Opinion: NZ$ still looks too high after trending lower in recent weeks

Opinion: NZ$ still looks too high after trending lower in recent weeks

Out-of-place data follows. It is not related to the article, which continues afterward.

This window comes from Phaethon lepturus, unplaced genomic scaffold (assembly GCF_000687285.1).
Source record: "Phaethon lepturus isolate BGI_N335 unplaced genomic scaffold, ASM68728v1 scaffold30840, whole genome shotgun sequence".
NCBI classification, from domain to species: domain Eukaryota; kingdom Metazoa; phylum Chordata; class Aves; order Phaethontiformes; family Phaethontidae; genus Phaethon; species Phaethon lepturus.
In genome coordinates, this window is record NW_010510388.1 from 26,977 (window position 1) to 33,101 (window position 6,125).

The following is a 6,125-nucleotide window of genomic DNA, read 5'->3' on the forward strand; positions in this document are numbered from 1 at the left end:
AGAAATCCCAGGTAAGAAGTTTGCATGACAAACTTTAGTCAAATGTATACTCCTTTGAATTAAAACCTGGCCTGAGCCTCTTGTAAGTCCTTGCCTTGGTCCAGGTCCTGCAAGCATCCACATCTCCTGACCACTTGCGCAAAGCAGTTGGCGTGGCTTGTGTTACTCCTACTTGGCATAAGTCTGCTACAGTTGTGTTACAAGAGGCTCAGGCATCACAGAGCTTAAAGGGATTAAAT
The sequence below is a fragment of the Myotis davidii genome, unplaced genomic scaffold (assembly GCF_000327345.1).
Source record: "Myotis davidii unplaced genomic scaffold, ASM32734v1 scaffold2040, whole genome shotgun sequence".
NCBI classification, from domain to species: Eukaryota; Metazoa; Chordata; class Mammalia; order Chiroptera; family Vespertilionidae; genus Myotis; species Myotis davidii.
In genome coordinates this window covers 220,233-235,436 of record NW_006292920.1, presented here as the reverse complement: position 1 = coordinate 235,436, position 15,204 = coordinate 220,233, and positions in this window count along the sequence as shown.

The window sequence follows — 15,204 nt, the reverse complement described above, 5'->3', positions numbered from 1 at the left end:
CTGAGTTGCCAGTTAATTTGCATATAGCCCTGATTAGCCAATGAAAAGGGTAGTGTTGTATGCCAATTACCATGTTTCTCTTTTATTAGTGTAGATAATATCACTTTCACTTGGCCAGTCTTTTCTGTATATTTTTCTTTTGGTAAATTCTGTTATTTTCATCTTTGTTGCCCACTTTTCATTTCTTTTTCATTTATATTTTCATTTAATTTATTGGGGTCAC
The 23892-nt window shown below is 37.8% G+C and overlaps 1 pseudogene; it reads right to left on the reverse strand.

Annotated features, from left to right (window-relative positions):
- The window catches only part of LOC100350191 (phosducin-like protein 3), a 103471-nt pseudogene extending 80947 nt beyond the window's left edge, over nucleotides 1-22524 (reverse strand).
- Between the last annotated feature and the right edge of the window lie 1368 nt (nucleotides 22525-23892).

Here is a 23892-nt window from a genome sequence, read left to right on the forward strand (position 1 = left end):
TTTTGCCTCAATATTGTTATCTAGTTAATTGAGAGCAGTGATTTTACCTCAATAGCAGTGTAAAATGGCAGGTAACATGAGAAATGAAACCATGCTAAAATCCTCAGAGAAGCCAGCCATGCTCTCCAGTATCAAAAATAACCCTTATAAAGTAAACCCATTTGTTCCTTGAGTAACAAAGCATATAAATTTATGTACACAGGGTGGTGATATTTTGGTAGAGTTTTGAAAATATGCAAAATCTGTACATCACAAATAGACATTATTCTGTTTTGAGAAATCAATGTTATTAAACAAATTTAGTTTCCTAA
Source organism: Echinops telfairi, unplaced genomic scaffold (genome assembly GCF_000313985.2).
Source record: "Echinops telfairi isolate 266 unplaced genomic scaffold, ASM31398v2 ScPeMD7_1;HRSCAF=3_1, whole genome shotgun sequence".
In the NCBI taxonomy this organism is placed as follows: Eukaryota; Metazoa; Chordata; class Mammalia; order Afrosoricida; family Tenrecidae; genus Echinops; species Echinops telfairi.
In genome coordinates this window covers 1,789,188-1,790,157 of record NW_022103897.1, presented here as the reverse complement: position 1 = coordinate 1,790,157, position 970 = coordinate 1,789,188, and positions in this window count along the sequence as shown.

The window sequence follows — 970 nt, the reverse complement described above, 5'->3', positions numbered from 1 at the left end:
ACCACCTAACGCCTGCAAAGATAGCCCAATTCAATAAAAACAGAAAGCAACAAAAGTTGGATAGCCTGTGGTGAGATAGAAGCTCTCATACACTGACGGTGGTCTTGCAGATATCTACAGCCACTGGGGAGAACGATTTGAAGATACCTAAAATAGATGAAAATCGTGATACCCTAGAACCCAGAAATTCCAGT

By Danica Hampton Just when we might have thought it was all over for currency markets, lower levels were in store for the NZD and local exporters would finish the week with the beginning of a smile on their face, currencies have traded right back into the middle of very familiar ranges. Some real money demand was noted in our NZD flows yesterday, in part from local clients and in part from Asian counterparts, while the US earnings season started with a positive outcome from Alcoa that helped soothe equity market nerves. Asian sovereign and semi-official accounts were also noted buyers of currencies like the EUR and GBP that helped to underpin currency sentiment. However, it was the update from the BoE that spurred a GBP lead currency recovery in overnight trade. With no expansion of QE the market rushed to cover trading shorts, taking the NZD and the AUD along for the ride. Equity markets on both sides of the Atlantic posted positive outcomes, helping underpin currency sentiment though equity investors sentiment remains fragile with the US earnings season about to get into full swing. Generally overlooked yesterday were a couple of NZ data releases. Firstly, just when the month-to-month spending indicators looked to be improving, along came June's electronic card transactions to knock it all on the head. Total ECT values fell a seasonally adjusted 0.4%. The retail component dropped 1.0%, essentially reversing, in one fell swoop, the gains seen in April and May. The ex-auto retail sub-set of the ECT data fell 1.2%. Secondly, the Real Estate Institute of New Zealand published its June report yesterday afternoon. Overall, the results were another respectable bunch, essentially consolidating recent signs of repair. While headline sales slipped to 6,040, from 6,291, it implied a marginal gain once seasonally adjusted. And although the annual gain moderated, it was still hefty, at 40.3%. Generally speaking, sales have bounced commendably off early-2009 lows. So at the end of the week, a week that threatened (promised) some insight and direction we can take stock. We should note that some of the shine has started to come off the NZD/USD over the past fortnight. A more sombre "“ and realistic "“ assessment of global growth prospects has seen risk appetites wane, with growth currencies like the NZD on the back foot at times as a result. But as we've argued for some time, a softer NZD is also in keeping with the uncertain economic situation locally. Firm sentiment may have lifted, with signs activity is starting to stabilise. But the New Zealand economy still faces substantial risk, with recently weaker dairy prices "“ historically a crucial influence on the currency "“ only adding to the downside NZD risk. To be fair, wider NZ-US swap spreads do provide some support to the NZD. Despite this, however, and the trend lower in the NZ dollar over the past two weeks, it still looks overdone. We favour a fair value of 0.5910-0.6110, with solid topside resistance pegged closer to 0.6400. To finish the week, we would expect support ahead of 0.6250 with resistance towards 0.6350. The Bank of England MPC maintained the Bank rate at 0.5% overnight and voted to continue with its programme of asset purchases totalling £125bn. In recent days markets had speculated on the idea the MPC would increase the amount of gilt purchases to £150bn, in line with the amount authorised by the Treasury as the present pace of gilt buying is nearing the £125bn ceiling imposed by the Bank in May. GBP rallied on the news the committee decided not to expand their QE programme. In the US earlier this morning we saw a better than forecast outcome in weekly Initial Jobless Claims numbers at 565k (f'cast 603k), however Continuing Claims continued to rise and were reported at 6,883k. Yesterday's Australian employment data was close to median forecasts and will have added little colour to RBA analysis & view of the local economy. The week finishes with little on the economic calendar, but sound bites from officials in L'Aquila are worth keeping an eye out for as will the mood of equity markets as more earnings reports are filed. * Danica Hampton is BNZ's Currency Strategist. All of the research produced by the BNZ Capital team of economists is available here.

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